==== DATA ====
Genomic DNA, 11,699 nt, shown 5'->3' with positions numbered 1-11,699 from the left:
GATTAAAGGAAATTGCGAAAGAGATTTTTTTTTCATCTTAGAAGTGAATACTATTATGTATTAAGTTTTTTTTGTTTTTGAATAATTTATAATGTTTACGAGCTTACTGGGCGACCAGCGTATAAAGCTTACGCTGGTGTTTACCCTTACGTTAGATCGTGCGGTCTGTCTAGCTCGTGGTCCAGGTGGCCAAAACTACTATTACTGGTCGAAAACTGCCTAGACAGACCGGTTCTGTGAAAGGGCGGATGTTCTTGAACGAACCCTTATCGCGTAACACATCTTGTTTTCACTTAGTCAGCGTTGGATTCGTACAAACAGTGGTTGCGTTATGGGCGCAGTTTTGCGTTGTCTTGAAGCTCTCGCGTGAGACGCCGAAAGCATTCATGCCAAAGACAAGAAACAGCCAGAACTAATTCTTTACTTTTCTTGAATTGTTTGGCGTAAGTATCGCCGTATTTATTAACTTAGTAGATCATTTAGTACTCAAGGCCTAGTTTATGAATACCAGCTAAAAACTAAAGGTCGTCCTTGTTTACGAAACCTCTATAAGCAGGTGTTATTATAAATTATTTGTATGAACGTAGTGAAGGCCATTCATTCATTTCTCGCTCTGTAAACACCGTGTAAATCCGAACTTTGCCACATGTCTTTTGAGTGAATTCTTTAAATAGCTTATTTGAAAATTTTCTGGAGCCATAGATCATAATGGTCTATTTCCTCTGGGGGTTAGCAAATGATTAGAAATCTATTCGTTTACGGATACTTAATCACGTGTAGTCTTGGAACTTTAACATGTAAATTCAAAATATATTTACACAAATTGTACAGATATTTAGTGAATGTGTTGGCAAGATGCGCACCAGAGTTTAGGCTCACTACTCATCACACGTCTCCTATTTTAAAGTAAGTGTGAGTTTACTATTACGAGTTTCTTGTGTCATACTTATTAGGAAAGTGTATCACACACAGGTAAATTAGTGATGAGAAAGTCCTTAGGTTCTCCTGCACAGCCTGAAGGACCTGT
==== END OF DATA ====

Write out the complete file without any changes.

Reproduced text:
Genomic DNA, 11,699 nt, shown 5'->3' with positions numbered 1-11,699 from the left:
GATTAAAGGAAATTGCGAAAGAGATTTTTTTTTCATCTTAGAAGTGAATACTATTATGTATTAAGTTTTTTTTGTTTTTGAATAATTTATAATGTTTACGAGCTTACTGGGCGACCAGCGTATAAAGCTTACGCTGGTGTTTACCCTTACGTTAGATCGTGCGGTCTGTCTAGCTCGTGGTCCAGGTGGCCAAAACTACTATTACTGGTCGAAAACTGCCTAGACAGACCGGTTCTGTGAAAGGGCGGATGTTCTTGAACGAACCCTTATCGCGTAACACATCTTGTTTTCACTTAGTCAGCGTTGGATTCGTACAAACAGTGGTTGCGTTATGGGCGCAGTTTTGCGTTGTCTTGAAGCTCTCGCGTGAGACGCCGAAAGCATTCATGCCAAAGACAAGAAACAGCCAGAACTAATTCTTTACTTTTCTTGAATTGTTTGGCGTAAGTATCGCCGTATTTATTAACTTAGTAGATCATTTAGTACTCAAGGCCTAGTTTATGAATACCAGCTAAAAACTAAAGGTCGTCCTTGTTTACGAAACCTCTATAAGCAGGTGTTATTATAAATTATTTGTATGAACGTAGTGAAGGCCATTCATTCATTTCTCGCTCTGTAAACACCGTGTAAATCCGAACTTTGCCACATGTCTTTTGAGTGAATTCTTTAAATAGCTTATTTGAAAATTTTCTGGAGCCATAGATCATAATGGTCTATTTCCTCTGGGGGTTAGCAAATGATTAGAAATCTATTCGTTTACGGATACTTAATCACGTGTAGTCTTGGAACTTTAACATGTAAATTCAAAATATATTTACACAAATTGTACAGATATTTAGTGAATGTGTTGGCAAGATGCGCACCAGAGTTTAGGCTCACTACTCATCACACGTCTCCTATTTTAAAGTAAGTGTGAGTTTACTATTACGAGTTTCTTGTGTCATACTTATTAGGAAAGTGTATCACACACAGGTAAATTAGTGATGAGAAAGTCCTTAGGTTCTCCTGCACAGCCTGAAGGACCTGT